We’ve all heard it before: A student gets sexually assaulted on or near a college campus and reports it to school officials, who assure them that it will be dealt with, only to find out later that their attacker was only assigned community service or made to write an essay “reflecting on [their] experiences.” The attacker may have been kicked off campus for a semester or a year, only to return once their target had moved on. Or maybe they never reported it at all, because the administrator they told convinced them they had been too drunk, or too careless, or dressed too provocatively, and therefore it was somehow their own fault. Or maybe they never told anyone, not a single person, because they didn’t believe it would make a difference.
These are the kinds of stories Alexandra Brodsky hears all too often. Brodsky is a central organizer of Know Your IX, a new campaign aimed at informing students of their rights under Title IX, the federal civil rights amendment protecting against sex-based discrimination in education. Although the law has come to be known for its role in women’s athletics, it’s actually a far-reaching piece of legislation protecting people of all gender identities.
“Students who know their rights are better able to advocate for themselves if they face violence,” Brodsky says. “If their rights aren’t being respected, [they] are able to take action.”
The Know Your IX site, launched Tuesday, is already packed with information on those rights, from a breakdown of Title IX and the related Clery Act (requiring schools to report all rapes that occur on campus) to how to file a complaint against a school to starting an activist group. Brodsky and the rest of the about 30-person team also spent months collecting stories for their “Dealing with…” section, which gives advice on a variety of topics based on activists’ own experiences. For a project that only started in March, it has an impressive collection of clear, well-written, legally vetted advice.
“This is all very deeply bedded in a lot of our experiences,” says Brodsky, who in 2011 joined 15 other Yale University students in a complaint against their school alleging violation of Title IX requirements to address sexual misconduct on campus. Yale has since overhauled its sexual assault response practices, and Brodsky says that success is one she hopes to see elsewhere. But as she met more sexual assault survivors and activists, she says, she began to see a common theme: “Most of us just didn’t know. We didn’t realize that we were guaranteed these rights, so we just went along with it.”
The group has also made diversity a focus, and the “Dealing with…” section includes pages on navigating homophobia, religious belief, and being a male survivor of assault. This is crucial to the campaign, because it emphasizes the universality of sexual assault and confronts the idea of the stereotypical “straight-performing, white, cis woman” as a rape survivor.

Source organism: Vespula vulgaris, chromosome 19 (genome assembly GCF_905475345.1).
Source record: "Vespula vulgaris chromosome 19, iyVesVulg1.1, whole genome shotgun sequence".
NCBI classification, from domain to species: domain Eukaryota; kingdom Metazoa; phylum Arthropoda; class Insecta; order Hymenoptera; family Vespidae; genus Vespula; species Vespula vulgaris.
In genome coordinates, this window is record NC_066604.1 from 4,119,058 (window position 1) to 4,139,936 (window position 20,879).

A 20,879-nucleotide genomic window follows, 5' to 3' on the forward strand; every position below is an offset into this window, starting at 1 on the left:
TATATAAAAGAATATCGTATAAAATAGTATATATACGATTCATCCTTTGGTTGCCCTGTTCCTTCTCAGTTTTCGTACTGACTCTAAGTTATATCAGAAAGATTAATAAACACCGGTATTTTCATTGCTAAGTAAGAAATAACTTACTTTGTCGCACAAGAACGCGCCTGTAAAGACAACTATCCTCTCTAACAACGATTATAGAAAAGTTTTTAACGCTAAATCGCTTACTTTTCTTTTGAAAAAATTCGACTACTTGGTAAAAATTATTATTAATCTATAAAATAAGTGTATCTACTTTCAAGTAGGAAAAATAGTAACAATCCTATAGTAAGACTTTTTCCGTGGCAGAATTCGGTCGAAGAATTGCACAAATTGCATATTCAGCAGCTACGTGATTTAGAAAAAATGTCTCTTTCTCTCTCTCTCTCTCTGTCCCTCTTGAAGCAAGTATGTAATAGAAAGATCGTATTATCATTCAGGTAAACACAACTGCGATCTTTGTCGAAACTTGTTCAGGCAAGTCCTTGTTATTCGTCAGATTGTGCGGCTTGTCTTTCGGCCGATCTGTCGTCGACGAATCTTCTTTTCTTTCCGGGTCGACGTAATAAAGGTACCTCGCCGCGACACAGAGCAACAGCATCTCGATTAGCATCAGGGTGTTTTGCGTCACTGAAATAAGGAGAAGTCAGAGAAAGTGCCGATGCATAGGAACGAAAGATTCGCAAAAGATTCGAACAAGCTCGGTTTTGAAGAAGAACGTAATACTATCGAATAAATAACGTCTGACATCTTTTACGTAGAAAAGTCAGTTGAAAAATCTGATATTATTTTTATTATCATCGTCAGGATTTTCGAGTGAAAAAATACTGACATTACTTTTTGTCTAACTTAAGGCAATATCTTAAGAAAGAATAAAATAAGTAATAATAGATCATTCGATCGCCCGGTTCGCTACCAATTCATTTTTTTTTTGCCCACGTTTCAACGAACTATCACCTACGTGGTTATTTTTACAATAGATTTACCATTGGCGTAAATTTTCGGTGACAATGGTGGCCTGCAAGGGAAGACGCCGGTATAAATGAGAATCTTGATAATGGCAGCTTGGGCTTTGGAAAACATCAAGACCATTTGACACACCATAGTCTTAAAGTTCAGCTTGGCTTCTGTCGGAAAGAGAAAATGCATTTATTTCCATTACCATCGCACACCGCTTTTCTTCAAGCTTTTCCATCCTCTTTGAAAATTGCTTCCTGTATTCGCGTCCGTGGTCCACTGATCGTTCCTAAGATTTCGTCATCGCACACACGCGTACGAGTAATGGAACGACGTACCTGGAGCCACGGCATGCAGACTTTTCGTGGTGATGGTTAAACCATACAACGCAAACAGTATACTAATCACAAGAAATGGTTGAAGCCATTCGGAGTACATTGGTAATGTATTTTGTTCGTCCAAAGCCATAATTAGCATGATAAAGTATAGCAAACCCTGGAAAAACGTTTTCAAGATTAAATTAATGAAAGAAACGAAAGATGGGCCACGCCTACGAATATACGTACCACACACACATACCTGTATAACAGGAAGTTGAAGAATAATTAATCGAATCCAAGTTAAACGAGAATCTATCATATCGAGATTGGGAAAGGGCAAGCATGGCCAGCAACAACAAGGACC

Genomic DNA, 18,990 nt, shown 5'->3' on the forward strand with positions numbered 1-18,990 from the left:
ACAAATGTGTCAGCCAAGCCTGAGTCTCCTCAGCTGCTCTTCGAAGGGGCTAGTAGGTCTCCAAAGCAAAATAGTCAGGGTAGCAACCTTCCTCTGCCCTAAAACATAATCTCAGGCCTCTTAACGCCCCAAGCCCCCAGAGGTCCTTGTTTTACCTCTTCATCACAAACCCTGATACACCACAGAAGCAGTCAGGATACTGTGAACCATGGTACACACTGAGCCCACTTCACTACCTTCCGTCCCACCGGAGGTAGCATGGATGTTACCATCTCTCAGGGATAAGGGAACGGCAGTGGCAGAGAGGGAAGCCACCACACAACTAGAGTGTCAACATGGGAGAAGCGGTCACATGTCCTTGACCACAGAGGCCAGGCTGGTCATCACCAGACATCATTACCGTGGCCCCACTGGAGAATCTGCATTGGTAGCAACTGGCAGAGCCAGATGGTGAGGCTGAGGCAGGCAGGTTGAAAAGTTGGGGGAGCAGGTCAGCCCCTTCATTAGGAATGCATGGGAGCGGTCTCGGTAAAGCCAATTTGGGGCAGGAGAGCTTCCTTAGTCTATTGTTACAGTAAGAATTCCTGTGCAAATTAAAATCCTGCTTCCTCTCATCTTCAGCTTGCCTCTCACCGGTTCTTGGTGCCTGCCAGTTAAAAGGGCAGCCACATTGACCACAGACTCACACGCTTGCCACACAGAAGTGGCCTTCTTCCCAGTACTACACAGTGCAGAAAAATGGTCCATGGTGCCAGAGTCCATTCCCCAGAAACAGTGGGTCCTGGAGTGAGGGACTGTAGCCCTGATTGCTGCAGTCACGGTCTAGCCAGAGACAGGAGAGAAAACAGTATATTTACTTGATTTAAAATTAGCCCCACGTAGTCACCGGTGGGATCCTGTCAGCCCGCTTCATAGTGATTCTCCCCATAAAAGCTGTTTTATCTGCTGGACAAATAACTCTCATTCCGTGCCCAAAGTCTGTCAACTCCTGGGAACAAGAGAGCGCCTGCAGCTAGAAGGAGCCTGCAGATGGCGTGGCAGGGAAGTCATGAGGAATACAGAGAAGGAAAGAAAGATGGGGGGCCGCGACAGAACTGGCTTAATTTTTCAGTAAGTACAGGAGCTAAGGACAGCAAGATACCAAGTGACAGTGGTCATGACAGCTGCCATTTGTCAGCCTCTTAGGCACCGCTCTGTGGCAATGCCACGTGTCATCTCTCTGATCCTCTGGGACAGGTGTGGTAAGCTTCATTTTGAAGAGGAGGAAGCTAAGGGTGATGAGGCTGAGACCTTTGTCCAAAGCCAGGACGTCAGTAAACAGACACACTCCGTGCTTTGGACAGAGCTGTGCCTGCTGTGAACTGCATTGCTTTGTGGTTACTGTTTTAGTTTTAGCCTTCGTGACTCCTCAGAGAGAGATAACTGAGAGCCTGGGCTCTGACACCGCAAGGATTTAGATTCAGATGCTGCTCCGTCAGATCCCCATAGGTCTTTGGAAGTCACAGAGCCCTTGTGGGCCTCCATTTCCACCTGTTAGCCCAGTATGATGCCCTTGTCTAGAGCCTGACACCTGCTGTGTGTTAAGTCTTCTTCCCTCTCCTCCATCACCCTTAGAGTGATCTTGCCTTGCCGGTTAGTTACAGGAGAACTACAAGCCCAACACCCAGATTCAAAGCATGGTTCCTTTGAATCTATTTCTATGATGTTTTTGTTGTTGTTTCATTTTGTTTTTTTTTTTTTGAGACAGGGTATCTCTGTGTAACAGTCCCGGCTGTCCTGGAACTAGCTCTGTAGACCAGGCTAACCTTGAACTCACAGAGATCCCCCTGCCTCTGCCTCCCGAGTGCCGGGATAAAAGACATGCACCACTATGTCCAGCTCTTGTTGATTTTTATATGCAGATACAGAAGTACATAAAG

“The reality on the ground is that not all survivors are this one particular type,” she says. “Not that it is easy to be a straight white survivor, either, but I think that people who deviate from that are less likely to be believed.”
Survivors who don’t fit the popular image — especially if they are gay or gender nonconforming — often evoke less sympathy, too. “There’s this weird way in which we sort of eroticize victimhood, and if you’re not up for being somebody’s girlfriend, you end up being less sympathetic,” Brodsky says.
A sexual assault case came into the spotlight when I was the editor of my college newspaper, and at the time, I thought we did a pretty good job of covering it. Now that I’ve seen the site, I realize I never once heard the term “Title IX” mentioned in discussion of sexual assault at my school. Had it been, it would have been clear that several actions the university took — including pressuring the survivor to take medical leave — may have been Title IX violations.
Although it’s too early to have gotten much response, Brodsky says they’ve been encouraged by a few schools that have asked to use the campaign’s materials on their own campuses. For schools with particularly egregious track records, she says, “I hope that we’re making them nervous. I hope schools realize that their students are going to start calling them out.”
And given the prevalence of sexual assault in the United States, where according to the Rape, Abuse, and Incest National Network someone is attacked every two minutes and 44% of victims are younger than 18, it’s crucial to provide support for as many kinds of survivors as possible.
In the hopes of doing that, Know Your IX is asking those who come across their campaign to submit their stories or get involved in activism at their own schools. If a question you have hasn’t been addressed on the site, email the organizers at firstname.lastname@example.org or use the contact form on their website.